The entries of the gazetteer are usually descriptive and very short; they list major findings from the archaeological site and its immediate surrounds. The names of the museums holding the main collections are often given. For major sites a few low-quality images are typically displayed next to the text, for other sites instead a fixed placeholder will become visible. Clicking on images will open a popup with a larger picture, clear enough for a computer monitor. Clicking on links in red will display images in the column next to the text, blue links instead point to glossary entries. While displaying entries of the gazetteer the compass rose is replaced by a fragment of the map with the site being displayed; clicking on it will display the map, though it will not be centered on the site displayed, nor there will be any sort of highlighting.
Figure 7 – Example of entry of the gazetteer (Knossos)
The home page suggests that more than one video is available across the website. However, none of the major archaeological sites that I checked had a video and the only one that I could find is for the entry of Samos. The video appears very small on screen with a window measuring just 112x84 pixels; it lasts about 2 minutes without sound. It looks more like an "Easter egg"1 found in DVDs than a feature, and so it should be treated. This is a missed opportunity to add multimedia capabilities to the atlas, which remains heavily anchored to its printed roots. However, videos are not essential to the atlas, and their absence does not diminish its value. Overall the website is clearly designed to minimise the volume of data being transferred, and it is likely that a multimedia-rich website would have overloaded the server and possibly attracted casual tourists wishing to see a "preview" of their holidays.
The texts of the entries of the gazetteer are therefore the core of the website. As descriptions go, students are warned immediately that they would not find prepared essays on the most important ancient sites. Instead, there are compact descriptions approximating a list of monuments and features, in strict chronological order and by area for larger sites. Where the descriptions excel is that they are thorough and detailed in mentioning the key monuments and features as well as recent research. They are very dissimilar from anything that could be found in tourist guides, which can be fairly detailed (e.g. the Blue Guides) as they attempt to mention only key facts and monuments. They appear updated (considering that the website was published in 2003), mentioning recent important discoveries and excavations in some cases (e.g. for Athens the discovery of parts of the Lykeion under Rigillis Street and the discoveries found while constructing the Athens Metro).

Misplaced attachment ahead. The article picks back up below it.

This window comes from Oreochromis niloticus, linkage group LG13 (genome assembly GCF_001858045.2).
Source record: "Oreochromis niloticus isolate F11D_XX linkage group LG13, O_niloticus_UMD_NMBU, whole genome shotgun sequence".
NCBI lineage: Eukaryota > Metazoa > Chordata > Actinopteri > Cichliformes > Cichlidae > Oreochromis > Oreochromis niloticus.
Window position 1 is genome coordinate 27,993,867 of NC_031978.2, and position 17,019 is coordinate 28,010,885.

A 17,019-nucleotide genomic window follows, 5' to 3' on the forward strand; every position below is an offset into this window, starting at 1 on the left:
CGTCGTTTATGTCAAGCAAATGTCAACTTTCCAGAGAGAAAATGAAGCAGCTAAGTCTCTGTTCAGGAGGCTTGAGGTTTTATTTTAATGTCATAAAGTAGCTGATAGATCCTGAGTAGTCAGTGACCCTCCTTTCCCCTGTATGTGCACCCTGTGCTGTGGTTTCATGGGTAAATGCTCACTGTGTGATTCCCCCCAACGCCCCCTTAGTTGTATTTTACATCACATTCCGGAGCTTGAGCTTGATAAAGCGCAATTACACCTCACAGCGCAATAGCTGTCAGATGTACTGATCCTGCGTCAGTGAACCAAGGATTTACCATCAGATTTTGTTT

The information packed in the compact texts should not be underestimated: they effectively catalogue all important monuments, features and facts at any one site. They are a boon for students and more advanced archaeologists in that they can point anyone with access to an academic library to specific monuments or key facts of interest. Of course, for sites and periods that one knows well, the texts hardly add anything, but in the case of minor sites or areas less well known by one consulting the atlas, finding out about monuments of a specific type or period can be extremely easy. It is worth noting that not all sites included in the gazetteer can be visited, at least not without permission, and closed areas at major sites are also included. The texts summarise all archaeological evidence known from the area, regardless of whether it is published, visible, or can be visited.
Unfortunately, the entries of major sites still considered under excavation suffer from being covered with less thoroughness. For instance, sites such as Mycenae and Tiryns, being open to the public, are treated fairly well, but other sites such as Galatas (a Minoan palace on Crete) and Kommos (an important harbour and settlement in southern Crete) are poorly treated considering the wealth of information available.